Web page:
Chapter Essential This chapter discusses some of the fixed points that are used to anchor ancient Egyptian chronologies. Digitised reading.

    2. General Discussion Question

      This session will discuss the outcome of the seminar tips and tricks wiki and develop ideas about presentation skills and techniques. During the second half of the session the class will participate in an exercise designed to explore the concept of 'texts as objects'. As preparation for this, please consider the following question:

       

      What are the different ways in which ancient texts might be dated?

       

    3. Other Reading 8 items
      1. Dating and Attributing Coins - A. Burnett

        Chapter Recommended Digitised reading.

      2. Data for Dating - J. Collins 1988

        Chapter Recommended Collins proposes a useful model for understanding the relationship between coin production, circulation, hoarding, discovery and survival.

      3. Epigraphy as a Dating Method - J.F. Drinkard Jr 1988

        Chapter Optional Drinkard looks at how inscriptions may be dated from the style of the script, giving examples from Hebrew texts. His views should be compared to those of Schniedewind 2005, who points out some of the problems with this type of dating.

      4. Romano-British Coin Hoards: Their Numismatic, Archaeological and Historical Significance - A. S. Robertson

        Chapter Optional A single coin has limited value for dating; it may indicate a terminus post quem for a context, but it won't give you any idea of how long that coin was in circulation. Coin hoards, or groups of coins found together in situ, are much more useful, as you will get a range of dates to consider. Robertson looks at what we can learn from coin hoards, using material from Roman Britain. But of course, you can investigate similar research questions using datable coins from any culture or region where coinage is in use.

      5. Coins and Stratigraphy - S. Rotroff 1997

        Chapter Optional A good example of how coins can be used to address chronological issues.

      6. Problems in the Paleographic Dating of Inscriptions - W.M. Schniedewind 2005

        Chapter Recommended One method of dating ancient inscriptions is by studying the form of the script; see the article by Drinkard 1988 in this session. Schniedewind points out some of the problems with this approach.

      7. High Precision Dating and Archaeological Chronologies : Revisiting an Old Problem - S. Sherratt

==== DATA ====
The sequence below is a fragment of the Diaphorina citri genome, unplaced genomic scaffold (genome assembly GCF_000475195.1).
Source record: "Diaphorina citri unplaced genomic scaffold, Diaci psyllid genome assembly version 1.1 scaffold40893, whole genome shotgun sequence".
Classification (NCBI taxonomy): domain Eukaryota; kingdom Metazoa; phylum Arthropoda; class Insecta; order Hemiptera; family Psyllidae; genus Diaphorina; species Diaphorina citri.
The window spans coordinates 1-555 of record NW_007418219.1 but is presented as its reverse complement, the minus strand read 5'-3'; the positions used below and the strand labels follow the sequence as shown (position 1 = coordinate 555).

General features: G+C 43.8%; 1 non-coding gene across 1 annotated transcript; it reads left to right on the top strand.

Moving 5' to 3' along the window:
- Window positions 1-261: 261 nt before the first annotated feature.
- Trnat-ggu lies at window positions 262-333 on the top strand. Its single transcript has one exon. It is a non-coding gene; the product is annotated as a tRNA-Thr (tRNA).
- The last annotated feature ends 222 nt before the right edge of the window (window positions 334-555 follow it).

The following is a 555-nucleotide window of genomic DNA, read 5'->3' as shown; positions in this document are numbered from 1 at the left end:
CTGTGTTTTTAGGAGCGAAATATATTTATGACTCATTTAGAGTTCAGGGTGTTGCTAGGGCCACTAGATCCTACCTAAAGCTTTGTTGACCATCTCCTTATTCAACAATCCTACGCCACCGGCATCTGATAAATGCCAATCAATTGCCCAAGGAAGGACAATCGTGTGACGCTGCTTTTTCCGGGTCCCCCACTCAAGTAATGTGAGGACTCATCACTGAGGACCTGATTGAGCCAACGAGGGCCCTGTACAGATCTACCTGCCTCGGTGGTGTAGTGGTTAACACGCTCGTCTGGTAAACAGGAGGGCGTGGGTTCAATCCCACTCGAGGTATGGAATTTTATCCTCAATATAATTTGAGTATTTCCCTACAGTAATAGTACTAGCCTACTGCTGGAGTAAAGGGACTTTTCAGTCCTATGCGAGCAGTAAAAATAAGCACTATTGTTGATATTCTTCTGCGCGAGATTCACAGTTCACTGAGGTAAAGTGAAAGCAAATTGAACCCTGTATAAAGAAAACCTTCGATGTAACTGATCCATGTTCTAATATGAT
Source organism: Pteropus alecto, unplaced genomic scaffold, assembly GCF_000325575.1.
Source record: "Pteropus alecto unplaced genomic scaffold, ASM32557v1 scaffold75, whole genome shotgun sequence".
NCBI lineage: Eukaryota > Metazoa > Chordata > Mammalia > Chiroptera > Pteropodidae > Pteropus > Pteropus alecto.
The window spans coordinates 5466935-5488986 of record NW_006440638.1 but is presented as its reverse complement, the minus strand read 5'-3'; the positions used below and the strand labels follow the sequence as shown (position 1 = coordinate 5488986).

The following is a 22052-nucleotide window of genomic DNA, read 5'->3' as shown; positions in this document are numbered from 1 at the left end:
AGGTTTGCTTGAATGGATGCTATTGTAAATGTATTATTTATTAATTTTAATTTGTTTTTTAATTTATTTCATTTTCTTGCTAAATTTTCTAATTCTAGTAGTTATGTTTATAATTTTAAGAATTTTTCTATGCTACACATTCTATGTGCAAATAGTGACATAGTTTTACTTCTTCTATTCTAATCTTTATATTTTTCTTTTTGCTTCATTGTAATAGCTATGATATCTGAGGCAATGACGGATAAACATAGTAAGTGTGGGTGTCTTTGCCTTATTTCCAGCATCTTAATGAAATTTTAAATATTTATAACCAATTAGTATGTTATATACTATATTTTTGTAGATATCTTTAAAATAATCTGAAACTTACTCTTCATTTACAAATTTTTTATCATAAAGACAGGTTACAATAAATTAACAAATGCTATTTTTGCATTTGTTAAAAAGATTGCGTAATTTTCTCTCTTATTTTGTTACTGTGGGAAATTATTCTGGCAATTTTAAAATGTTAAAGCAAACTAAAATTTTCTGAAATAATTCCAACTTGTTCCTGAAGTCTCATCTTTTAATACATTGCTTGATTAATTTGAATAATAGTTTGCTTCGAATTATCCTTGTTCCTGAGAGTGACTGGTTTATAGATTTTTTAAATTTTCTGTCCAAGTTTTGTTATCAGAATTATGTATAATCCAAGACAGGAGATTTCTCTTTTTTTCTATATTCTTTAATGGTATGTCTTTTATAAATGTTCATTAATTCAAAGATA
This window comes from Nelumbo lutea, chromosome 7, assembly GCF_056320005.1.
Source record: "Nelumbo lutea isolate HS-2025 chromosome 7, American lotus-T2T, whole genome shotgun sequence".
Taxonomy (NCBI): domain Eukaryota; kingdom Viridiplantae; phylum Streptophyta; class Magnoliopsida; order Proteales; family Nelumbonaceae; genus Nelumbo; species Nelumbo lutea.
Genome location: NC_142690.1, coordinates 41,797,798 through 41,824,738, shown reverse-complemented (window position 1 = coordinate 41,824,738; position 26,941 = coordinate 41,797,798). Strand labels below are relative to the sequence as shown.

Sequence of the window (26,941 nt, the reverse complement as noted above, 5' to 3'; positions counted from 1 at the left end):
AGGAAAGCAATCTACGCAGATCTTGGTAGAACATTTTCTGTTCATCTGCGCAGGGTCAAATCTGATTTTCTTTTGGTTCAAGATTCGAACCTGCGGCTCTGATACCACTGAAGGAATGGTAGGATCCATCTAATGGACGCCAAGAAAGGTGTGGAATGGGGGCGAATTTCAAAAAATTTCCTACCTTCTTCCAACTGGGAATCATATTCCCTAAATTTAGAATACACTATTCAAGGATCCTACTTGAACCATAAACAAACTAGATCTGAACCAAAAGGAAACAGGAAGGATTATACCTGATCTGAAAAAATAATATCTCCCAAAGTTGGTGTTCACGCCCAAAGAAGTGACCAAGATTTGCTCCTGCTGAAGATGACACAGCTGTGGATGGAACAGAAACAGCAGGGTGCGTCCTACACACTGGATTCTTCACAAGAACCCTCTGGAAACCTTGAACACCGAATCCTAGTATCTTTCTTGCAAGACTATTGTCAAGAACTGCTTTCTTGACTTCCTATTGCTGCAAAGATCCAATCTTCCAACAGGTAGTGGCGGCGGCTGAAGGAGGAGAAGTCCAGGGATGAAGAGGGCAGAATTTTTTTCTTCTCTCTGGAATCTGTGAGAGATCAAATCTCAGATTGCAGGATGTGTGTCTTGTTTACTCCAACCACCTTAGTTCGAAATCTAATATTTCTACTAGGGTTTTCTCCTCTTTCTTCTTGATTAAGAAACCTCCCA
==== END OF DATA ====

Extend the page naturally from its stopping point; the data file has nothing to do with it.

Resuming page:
Chapter Recommended Digitised reading. Also available at: SOAS FW /963530.

      8. Radiocarbon Dating in Near-Eastern Contexts: Confusion and Quality Control - J. van der Plicht, H. Bruins 2001

        Article Optional Sometimes people get the impression that techniques like C14 dating can solve all our chronological problems. This article shows how things aren't as simple as all that. Also available at IoA: Periodicals R.

  13. General course reading 161 items
    This section contains optional readings; browse through it to find useful material for your course essays. If anyone is considering researching writing systems not covered directly in the course, such as Chinese or Mayan, please contact the course-coordinator for additional reading suggestions.
    1. I. Introductory Readings 12 items
      These readings are a good place to start; some cover the decipherment of different scripts; others explore broader issues of how we use and study ancient texts.
      1. The Keys of Egypt. The Race to Read the Hieroglyphs - L. Adkins, R. Adkins 2001

        Book Optional This book tells the story of the decipherment of hieroglyphs, in a very readable format.

      2. Chronology of the Ancient World - E. Bickerman 1980

        Book Optional Also available at: SENATE HOUSE HISTORY 7th Floor (63) LFC Bic.

      3. Epigraphy and the Ancient Historian - J.P. Bodel 2001

        Chapter Optional This is the introductory chapter of a book about Greek and Roman inscriptions; the type of material encompassed, and how they can be used. It will be useful to anyone with a particular interest in Greek and Roman inscriptions (note that while we don't cover Roman material in the lectures, you could choose to use this material in your essay). Also available at: SENATE HOUSE HISTORY (SHL) 5th Floor (63) LDP Epi.

      4. To Write or Not to Write - C. C. Lamberg-Karlovsky

        Chapter Recommended Proof that writing is not an inevitable development of a complex society. Digitised reading. Also available at: SOAS FR /900282.

      5. Text-Aided Archaeology - B. J. Little

        Chapter Recommended Digitised reading available of the introductory chapter. The rest of the book presents a series of case study showing how texts and archaeology can work together (or in some cases, not).

      6. Only Fragments from the Past: The Role of Accident in our Knowledge of the Ancient Near East, - A. Millard 2005